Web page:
I used to think that it was kind of pointless to have bloggers publish paper books based on their blogs. Then, while visiting Portland (the one in Oregon), I was browsing through Powell's Books and picked up one of the current Staff Picks, Molly Wizenberg's A Homemade Life. Her blog, Orangette, has been very popular for years now, yet I hadn't gotten around to checking it out, and so I turned into the person who went to read a blog after buying a paperback book with content mostly derived from said blog. As I read the book, I started mentally marking off recipes to try.
Mom inherited a bag of sweetened shredded coconut from a friend who was moving off-island, and that bag had been sitting in the fridge for a few months. I use unsweetened shredded coconut in several dishes, but I don't like sweetened shredded coconut and neither does Mom. The recipe for coconut macaroons looked like a great way to use it up.
They are a lovely combination of crispy and chewy (I baked them a little longer to get more crispy going), and the chocolate helps to cut the sweetness. I still find it to be too sweet for my taste, but I made major shifts in my diet last year and now that I generally use fruit to satisfy my sweet tooth, a lot of sugar-sweetened things are too sweet now.
The book recipe and the blog recipe for Chocolate-Coated Coconut Macaroons aren't exactly the same. The book recipe doesn't have almond extract in the cookies and uses less cream in the ganache. One of my SF-based friends has also been baking these macaroons, using the blog recipe, and we've been comparing notes as best we can (sure, we can talk about it all we like, but in the end, we aren't tasting them side-by-side).
Although I aimed for following the book recipe closely, I did make a few changes in addition to baking them longer. Both recipes call for using a Silpat baking mat or parchment paper. Having neither, I used aluminum foil. After the cookies cooled completely on the sheet, I could carefully peel the foil off, but I damaged several cookies in the process (trying to remove them while still warm) and think that using a Silpat would be much easier. The suggested size for the cookies looked too big to me, so I made them smaller, using a soup spoon to scoop up the dough and then squeezing and shaping it with my hands. I did not follow the ganache recipe, and took a risk using a microwave - sometimes that works just fine, but this time I let it get too hot. The ganache still tastes great but isn't smooth and glossy.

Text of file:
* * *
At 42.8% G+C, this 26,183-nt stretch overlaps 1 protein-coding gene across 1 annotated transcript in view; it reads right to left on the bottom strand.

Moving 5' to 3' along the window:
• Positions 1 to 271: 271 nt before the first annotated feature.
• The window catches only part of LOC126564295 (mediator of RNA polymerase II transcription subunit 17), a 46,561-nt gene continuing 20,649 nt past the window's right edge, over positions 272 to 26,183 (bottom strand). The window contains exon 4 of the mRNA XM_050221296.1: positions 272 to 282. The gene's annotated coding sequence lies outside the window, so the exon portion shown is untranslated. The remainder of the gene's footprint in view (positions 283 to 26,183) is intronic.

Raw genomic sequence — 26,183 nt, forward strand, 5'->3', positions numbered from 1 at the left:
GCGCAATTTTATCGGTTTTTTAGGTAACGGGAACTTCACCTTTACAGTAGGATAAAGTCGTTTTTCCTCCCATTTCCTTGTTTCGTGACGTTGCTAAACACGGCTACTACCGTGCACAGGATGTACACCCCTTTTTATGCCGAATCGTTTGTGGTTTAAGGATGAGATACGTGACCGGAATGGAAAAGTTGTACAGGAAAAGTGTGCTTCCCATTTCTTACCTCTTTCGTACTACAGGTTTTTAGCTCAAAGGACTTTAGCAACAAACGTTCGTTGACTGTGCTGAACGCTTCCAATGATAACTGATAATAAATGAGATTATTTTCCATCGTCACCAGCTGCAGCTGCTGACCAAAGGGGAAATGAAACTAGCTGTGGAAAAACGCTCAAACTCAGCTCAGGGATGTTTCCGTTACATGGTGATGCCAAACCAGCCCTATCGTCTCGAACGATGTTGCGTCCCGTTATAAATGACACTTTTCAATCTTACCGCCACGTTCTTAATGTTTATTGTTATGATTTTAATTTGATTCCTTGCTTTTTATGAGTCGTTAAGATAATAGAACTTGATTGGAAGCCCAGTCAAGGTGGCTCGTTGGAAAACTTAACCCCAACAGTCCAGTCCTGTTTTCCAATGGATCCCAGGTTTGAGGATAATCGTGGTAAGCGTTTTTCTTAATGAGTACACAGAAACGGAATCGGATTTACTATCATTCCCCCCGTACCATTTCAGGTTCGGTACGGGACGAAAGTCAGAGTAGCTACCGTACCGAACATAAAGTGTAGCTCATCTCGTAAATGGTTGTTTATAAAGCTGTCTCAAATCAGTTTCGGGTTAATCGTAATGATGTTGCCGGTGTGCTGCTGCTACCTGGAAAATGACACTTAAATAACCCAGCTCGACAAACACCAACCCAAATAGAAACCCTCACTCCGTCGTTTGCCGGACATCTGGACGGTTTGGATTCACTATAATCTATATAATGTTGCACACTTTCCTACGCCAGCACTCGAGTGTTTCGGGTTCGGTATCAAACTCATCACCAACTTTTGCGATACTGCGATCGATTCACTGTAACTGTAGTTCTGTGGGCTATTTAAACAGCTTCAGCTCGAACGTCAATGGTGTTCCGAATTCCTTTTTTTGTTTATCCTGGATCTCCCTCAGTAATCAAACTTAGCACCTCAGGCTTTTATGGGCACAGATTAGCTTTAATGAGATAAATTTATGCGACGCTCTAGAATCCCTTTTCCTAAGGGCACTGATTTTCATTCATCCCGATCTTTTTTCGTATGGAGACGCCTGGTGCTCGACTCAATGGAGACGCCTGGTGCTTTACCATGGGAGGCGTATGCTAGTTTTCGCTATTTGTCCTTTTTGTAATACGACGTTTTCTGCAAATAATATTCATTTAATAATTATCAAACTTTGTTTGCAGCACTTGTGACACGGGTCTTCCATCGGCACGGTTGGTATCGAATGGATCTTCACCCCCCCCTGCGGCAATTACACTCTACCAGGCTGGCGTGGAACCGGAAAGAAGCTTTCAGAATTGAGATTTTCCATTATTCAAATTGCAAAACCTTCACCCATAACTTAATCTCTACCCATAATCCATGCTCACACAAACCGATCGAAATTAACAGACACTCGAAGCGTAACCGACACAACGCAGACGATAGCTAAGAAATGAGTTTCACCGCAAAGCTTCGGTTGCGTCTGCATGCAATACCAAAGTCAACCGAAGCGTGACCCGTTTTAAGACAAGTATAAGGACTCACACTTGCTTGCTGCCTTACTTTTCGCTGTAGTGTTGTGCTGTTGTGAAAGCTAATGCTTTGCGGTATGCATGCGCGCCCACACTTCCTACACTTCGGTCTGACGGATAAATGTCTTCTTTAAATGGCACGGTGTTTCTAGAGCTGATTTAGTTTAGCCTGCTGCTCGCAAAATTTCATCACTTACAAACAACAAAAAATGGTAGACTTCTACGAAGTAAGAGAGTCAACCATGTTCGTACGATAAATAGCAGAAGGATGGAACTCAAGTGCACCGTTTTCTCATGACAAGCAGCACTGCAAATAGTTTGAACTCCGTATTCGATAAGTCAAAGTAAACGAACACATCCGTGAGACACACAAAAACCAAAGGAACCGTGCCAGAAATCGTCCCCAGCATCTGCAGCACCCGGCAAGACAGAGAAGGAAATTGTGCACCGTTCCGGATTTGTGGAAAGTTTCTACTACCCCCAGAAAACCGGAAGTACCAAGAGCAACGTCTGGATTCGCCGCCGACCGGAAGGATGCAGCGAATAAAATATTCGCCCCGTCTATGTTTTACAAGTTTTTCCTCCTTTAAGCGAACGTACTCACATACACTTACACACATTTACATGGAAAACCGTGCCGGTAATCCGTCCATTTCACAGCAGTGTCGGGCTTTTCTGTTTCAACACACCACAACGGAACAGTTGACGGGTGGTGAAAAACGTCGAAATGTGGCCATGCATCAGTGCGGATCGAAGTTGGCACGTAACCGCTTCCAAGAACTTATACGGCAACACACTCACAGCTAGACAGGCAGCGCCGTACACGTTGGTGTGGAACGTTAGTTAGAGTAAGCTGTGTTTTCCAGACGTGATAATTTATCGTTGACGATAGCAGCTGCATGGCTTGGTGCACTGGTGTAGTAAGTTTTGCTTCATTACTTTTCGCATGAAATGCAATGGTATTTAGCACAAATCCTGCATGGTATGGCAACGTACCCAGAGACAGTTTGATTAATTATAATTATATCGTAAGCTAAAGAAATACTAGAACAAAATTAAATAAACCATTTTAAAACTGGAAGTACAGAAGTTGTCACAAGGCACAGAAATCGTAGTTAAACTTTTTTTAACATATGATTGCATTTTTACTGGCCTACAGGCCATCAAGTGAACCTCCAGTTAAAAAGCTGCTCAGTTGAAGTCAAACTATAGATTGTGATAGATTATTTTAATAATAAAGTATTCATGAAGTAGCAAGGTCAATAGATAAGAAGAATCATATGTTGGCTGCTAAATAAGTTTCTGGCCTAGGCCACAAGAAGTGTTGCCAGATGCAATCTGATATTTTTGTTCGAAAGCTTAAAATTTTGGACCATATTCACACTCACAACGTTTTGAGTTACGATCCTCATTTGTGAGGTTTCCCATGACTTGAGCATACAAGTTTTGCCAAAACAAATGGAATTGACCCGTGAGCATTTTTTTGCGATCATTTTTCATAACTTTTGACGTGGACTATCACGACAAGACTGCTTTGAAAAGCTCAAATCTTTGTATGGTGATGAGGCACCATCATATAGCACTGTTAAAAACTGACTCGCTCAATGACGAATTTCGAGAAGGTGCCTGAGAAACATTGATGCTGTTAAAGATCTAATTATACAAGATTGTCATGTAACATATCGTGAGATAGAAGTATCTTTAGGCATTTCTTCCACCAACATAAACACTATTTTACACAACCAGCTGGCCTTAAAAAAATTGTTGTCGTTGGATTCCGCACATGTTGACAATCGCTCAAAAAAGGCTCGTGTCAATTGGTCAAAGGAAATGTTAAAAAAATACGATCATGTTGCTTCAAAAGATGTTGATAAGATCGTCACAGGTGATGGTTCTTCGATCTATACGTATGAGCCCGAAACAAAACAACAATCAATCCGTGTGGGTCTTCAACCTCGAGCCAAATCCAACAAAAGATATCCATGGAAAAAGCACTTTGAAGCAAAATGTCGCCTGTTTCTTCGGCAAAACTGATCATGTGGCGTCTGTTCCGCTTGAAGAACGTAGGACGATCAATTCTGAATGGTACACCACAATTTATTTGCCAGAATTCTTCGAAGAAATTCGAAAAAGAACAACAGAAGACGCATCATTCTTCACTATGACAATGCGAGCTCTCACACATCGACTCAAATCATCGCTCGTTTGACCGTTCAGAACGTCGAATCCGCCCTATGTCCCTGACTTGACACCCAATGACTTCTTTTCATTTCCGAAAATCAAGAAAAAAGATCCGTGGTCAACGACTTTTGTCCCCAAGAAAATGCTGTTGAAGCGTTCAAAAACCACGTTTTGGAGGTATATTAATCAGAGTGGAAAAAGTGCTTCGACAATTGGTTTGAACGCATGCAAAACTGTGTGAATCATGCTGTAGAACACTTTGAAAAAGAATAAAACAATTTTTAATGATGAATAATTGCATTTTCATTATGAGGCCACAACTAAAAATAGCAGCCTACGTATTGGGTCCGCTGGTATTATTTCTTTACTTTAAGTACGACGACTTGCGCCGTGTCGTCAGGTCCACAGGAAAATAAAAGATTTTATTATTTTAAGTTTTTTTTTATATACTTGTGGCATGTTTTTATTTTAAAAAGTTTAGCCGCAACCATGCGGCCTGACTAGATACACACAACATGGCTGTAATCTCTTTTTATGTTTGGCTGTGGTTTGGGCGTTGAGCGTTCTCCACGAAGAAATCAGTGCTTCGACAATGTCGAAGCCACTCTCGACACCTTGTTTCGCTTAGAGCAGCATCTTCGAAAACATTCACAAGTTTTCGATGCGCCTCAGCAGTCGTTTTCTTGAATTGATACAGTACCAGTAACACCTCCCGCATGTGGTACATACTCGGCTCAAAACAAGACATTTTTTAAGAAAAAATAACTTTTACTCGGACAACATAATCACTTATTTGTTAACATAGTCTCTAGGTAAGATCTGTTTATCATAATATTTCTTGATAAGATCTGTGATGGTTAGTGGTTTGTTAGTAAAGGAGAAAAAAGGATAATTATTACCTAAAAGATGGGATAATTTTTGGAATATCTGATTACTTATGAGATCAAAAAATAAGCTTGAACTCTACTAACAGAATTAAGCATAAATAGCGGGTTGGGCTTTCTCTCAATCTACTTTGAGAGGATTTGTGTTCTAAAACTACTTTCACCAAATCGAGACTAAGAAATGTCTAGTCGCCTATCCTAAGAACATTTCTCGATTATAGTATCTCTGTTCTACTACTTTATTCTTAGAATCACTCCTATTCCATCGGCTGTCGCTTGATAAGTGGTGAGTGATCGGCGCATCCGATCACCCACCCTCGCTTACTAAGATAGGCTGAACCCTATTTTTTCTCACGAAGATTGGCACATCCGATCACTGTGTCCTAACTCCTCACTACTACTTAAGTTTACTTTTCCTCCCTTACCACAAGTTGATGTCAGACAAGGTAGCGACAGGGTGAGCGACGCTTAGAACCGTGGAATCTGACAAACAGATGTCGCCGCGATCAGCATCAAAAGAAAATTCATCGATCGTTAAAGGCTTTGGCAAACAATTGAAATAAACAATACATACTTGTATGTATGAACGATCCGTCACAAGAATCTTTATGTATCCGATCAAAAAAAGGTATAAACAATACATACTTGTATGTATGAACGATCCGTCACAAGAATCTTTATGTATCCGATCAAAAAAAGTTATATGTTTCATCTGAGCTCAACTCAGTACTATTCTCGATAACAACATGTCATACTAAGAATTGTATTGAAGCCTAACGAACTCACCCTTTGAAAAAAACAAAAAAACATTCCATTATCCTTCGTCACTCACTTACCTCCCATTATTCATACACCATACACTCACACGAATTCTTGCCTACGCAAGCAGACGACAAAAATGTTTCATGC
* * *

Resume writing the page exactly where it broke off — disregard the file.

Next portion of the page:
I'm not likely to make these from the recipe again - like I said, too sweet for my taste - but I'm thinking about how to do a coconut-almond macaroon that would be both less sweet and vegan. I think flax seed could stand in for the egg whites and contribute to the nutty flavor. If I try it, I'll keep you updated. If you like rich, sweet, chewy coconut macaroons, I recommend using either the book or blog recipe, and my SF-based friend is of the opinion that the 1/4 tsp. of almond extract (in the blog recipe) makes them better.
Next up is the Vanilla Bean Buttermilk Cake, which will conveniently use up the egg yolks.